Ethylene oxide, which is widely used to sterilize medical devices, also worked well, but required 24-hour aeration to eliminate toxins. “Between the toxicity and the long cycle time, I don’t think it’s really practical,” Kumar said.
Ultraviolet light (UVC), which has been touted as an effective decontaminant, failed in the Winnipeg study.
“If you actually do the decontamination as suggested by some other groups and dissect the mask, you would find a fair amount of virus still there,” Kumar said. “The ultraviolet light does not penetrate through the multiple layers of most of these kinds of masks.”
Educational institutions including Duke University have received EUAs to set up mask decontamination equipment in dedicated spaces. Michigan State University’s Animal Care Program received one of the most recent EUAs for this purpose in July.
The animal care program in Lansing, Mich., had used vaporized hydrogen peroxide for years to decontaminate rooms between uses by different animals and projects, according to Dr. F. Claire Hankenson, a veterinarian, director of campus animal resources and a professor of pathobiology and diagnostic investigation. On March 31, Michigan’s governor and the university president contacted the veterinary center to ask if staff would consider mask decontamination.
Hankenson co-authored a study on the efficacy of vaporized hydrogen peroxide (H2O2) to decontaminate masks in an unused 20,000 ft2 building. H2O2 was delivered to rooms using robotic HaloFoggers, dispersing H2O2 vapor and increasingly concentrated microdroplets as a fog for a timed period based on cubic footage of rooms.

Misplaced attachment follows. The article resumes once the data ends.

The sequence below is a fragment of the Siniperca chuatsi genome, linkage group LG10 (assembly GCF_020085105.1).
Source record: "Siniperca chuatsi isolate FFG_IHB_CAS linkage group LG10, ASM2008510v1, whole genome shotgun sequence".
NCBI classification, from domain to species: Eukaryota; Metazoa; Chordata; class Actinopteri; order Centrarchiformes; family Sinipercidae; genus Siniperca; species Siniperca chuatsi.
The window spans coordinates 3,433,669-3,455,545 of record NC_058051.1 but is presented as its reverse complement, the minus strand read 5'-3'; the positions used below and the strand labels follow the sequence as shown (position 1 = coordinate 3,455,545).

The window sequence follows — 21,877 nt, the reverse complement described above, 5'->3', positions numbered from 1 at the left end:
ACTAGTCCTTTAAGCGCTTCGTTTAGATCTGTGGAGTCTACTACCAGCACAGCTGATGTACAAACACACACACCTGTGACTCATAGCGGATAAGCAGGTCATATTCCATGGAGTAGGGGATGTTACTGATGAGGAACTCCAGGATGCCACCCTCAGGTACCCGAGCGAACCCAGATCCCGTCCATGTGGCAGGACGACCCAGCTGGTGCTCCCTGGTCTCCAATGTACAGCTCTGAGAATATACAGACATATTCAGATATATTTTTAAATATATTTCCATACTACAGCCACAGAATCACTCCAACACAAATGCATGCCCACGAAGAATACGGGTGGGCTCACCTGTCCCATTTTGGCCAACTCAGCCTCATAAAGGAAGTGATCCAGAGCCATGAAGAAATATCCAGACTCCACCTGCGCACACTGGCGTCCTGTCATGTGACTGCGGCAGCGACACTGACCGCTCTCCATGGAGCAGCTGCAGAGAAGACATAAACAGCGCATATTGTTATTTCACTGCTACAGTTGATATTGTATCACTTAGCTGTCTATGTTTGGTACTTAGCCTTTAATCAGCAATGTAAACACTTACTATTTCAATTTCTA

Published in May in Applied Biosafety, the journal of the Association for Biosafety and Biosecurity, the peer-reviewed study determined that it’s possible to clear a variety of N95 respirator types and sizes of potential bacterial and viral agents using VHP in a controlled fog/dwell/exhaust cycle.
Hankenson described how it works: After the prepared masks are loaded in the rooms, the VHP decontamination cycle takes six hours. Once complete and effectiveness is verified, the equipment is packaged and picked up by staff from participating healthcare and first responders’ facilities. The process is designed to reduce the possibility of cross-contamination and ensure each piece of equipment is returned to the original user.
The Michigan State system can decontaminate up to 7,000 respirators daily, which the authors wrote “will address the predicted surge of COVID-19 cases in the state, and ultimately allow each respirator to be reused multiple times. There is no other public site in the region with our capacity to offset the continued supply chain issues for PPE needs.”
In addition to helping keep frontline healthcare workers and first responders safe from COVID-19, Hankenson hopes the decontamination program will save users money. She has found that prices for N95 masks can range as high as $5 apiece, but the Animal Care system will be able to recycle them for about 25 cents each.
“The most gratifying thing was just this incredible coming together of experts who were interested in doing whatever they could to help the community,” Hankenson added. “It was incredibly rewarding to work with everybody.”